You are not permitted to download, save or email this image. Visit image gallery to purchase the image.
By January 1 next year, Te Pukenga will be responsible for about 250,000 students across New Zealand as institutes of technology, polytechnics and industry training organisations come together.
Ahead of this date, with an eye to helping lessen the impact of Covid-19, Te Pukenga has already been working across its network of subsidiaries to better support the wellbeing of its students.
Te Pukenga learner journey and experience deputy chief executive Tania Winslade said the organisation was dedicated to putting students and their whanau at the centre of everything it did, and that meant taking a holistic approach to wellbeing as part of vocational learning.
"Learners have told us that we need to do better to support them and we’re responding to that call to action.
"Our network is producing local action plans to identify and enable operational practices that ensure learners have what they need to be successful, especially in our current Covid-19 environment."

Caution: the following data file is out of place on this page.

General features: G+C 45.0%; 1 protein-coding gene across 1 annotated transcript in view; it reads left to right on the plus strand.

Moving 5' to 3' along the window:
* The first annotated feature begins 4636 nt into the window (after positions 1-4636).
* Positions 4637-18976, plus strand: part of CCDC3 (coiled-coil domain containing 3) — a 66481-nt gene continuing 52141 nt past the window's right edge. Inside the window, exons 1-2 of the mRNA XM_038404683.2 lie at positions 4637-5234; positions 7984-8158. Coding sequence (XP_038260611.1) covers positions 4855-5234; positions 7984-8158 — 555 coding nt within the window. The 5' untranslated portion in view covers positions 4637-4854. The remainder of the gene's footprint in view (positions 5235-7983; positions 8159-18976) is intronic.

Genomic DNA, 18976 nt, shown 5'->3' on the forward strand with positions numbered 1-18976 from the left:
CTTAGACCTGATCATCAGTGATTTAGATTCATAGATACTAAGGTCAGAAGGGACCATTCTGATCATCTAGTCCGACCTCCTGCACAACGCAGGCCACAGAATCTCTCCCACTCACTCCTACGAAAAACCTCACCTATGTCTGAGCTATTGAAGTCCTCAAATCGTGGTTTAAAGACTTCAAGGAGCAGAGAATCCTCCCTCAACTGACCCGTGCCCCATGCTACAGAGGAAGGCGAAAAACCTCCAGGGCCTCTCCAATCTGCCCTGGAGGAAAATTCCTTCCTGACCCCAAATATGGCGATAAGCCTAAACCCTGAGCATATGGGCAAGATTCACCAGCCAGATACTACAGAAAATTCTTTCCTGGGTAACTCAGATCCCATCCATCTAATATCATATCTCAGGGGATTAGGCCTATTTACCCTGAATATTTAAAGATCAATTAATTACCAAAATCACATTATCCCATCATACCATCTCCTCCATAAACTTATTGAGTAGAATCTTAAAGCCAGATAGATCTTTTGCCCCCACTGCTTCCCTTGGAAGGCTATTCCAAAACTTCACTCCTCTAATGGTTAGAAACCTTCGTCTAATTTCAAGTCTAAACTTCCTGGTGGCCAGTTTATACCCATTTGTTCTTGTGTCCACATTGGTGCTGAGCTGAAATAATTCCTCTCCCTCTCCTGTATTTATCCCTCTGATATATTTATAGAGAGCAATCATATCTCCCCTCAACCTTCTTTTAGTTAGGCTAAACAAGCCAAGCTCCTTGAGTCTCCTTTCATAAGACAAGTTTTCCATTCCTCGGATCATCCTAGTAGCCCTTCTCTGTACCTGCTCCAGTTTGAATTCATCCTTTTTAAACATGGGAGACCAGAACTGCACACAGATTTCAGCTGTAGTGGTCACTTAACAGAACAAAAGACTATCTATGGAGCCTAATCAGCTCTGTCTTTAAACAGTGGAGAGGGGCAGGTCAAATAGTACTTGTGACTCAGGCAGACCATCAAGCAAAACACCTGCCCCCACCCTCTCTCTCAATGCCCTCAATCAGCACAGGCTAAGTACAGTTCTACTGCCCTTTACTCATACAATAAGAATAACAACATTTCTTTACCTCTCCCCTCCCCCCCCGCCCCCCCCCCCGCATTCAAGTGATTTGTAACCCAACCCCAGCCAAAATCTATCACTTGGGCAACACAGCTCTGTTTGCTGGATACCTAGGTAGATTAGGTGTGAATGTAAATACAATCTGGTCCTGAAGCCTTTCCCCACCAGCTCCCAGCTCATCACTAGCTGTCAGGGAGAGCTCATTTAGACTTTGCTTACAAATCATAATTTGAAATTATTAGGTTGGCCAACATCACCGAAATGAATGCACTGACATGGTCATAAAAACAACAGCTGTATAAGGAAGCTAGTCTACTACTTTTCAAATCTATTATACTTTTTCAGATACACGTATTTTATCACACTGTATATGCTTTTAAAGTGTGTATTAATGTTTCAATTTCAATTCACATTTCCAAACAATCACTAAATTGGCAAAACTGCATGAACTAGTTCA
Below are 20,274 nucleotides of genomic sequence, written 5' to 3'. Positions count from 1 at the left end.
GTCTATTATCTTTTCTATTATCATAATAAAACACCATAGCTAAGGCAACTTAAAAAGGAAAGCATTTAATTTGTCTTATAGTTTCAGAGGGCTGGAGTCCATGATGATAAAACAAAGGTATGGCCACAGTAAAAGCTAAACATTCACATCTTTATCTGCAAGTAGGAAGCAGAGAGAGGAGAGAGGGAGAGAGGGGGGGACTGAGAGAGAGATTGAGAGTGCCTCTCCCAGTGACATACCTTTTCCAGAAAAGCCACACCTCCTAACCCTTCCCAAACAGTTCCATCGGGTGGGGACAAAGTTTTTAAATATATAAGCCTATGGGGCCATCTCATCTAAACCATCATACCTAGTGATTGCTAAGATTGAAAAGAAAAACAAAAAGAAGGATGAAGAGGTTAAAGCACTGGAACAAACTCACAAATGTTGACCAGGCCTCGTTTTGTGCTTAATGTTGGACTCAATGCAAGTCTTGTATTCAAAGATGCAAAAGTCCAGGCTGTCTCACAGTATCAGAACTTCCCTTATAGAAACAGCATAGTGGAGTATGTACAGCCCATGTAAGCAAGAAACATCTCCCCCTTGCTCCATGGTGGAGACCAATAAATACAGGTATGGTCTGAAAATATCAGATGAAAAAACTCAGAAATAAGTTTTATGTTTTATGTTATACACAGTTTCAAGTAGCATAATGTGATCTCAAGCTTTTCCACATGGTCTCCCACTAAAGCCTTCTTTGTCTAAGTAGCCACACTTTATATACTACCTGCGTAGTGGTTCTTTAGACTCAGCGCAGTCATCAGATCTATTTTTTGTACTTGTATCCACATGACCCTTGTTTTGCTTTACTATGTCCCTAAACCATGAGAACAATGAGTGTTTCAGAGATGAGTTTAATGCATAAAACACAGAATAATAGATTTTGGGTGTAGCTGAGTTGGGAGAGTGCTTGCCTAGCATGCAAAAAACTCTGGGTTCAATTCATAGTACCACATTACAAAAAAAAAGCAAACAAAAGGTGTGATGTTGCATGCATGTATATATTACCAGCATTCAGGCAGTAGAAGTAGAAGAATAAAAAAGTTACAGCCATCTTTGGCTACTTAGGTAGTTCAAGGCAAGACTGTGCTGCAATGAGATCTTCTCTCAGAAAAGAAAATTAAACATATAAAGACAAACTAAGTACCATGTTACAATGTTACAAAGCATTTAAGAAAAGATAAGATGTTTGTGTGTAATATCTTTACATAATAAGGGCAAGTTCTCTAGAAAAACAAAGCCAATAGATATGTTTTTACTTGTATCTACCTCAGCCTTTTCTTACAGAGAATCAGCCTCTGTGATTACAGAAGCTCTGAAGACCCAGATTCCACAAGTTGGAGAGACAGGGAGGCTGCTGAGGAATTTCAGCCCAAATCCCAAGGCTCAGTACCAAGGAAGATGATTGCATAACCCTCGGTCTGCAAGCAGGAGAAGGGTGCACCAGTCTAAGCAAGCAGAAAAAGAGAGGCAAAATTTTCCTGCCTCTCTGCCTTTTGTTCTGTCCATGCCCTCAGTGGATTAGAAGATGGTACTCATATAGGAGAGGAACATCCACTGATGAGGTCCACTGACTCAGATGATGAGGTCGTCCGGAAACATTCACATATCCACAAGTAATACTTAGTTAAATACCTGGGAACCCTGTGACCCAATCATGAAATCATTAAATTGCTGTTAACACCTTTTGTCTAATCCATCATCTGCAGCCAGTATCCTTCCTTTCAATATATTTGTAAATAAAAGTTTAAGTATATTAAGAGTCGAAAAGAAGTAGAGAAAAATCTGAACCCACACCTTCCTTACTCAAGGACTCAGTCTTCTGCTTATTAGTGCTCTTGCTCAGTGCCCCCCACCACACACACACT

Ms Winslade said that between July last year and March this year, Te Pukenga distributed $5.64million to students experiencing hardship due to Covid-19.
Those funds provided support towards housing costs, food, utilities, transport and healthcare, as well as technology access so students could continue studying.
However, students had also told Te Pukenga it needed to do better in the area of mental health services.
She said 19% of students had accessed mental health support at some point.
As a result, the organisation partnered with the Ministry of Health to spend $3.24million on new and enhanced mental health and addiction services that could potentially be accessed by more than 160,000 students across all 16 institutes of technology and polytechnics.
The funding also provided greater opportunity for Maori and Pacific students to access services that were tailored and fit for purpose.
"It’s really important that akonga feel safe, welcome and comfortable when they’re accessing services.
"If we can provide those in ways that support their identity, that makes a real difference to them and their wellbeing," Ms Winslade said.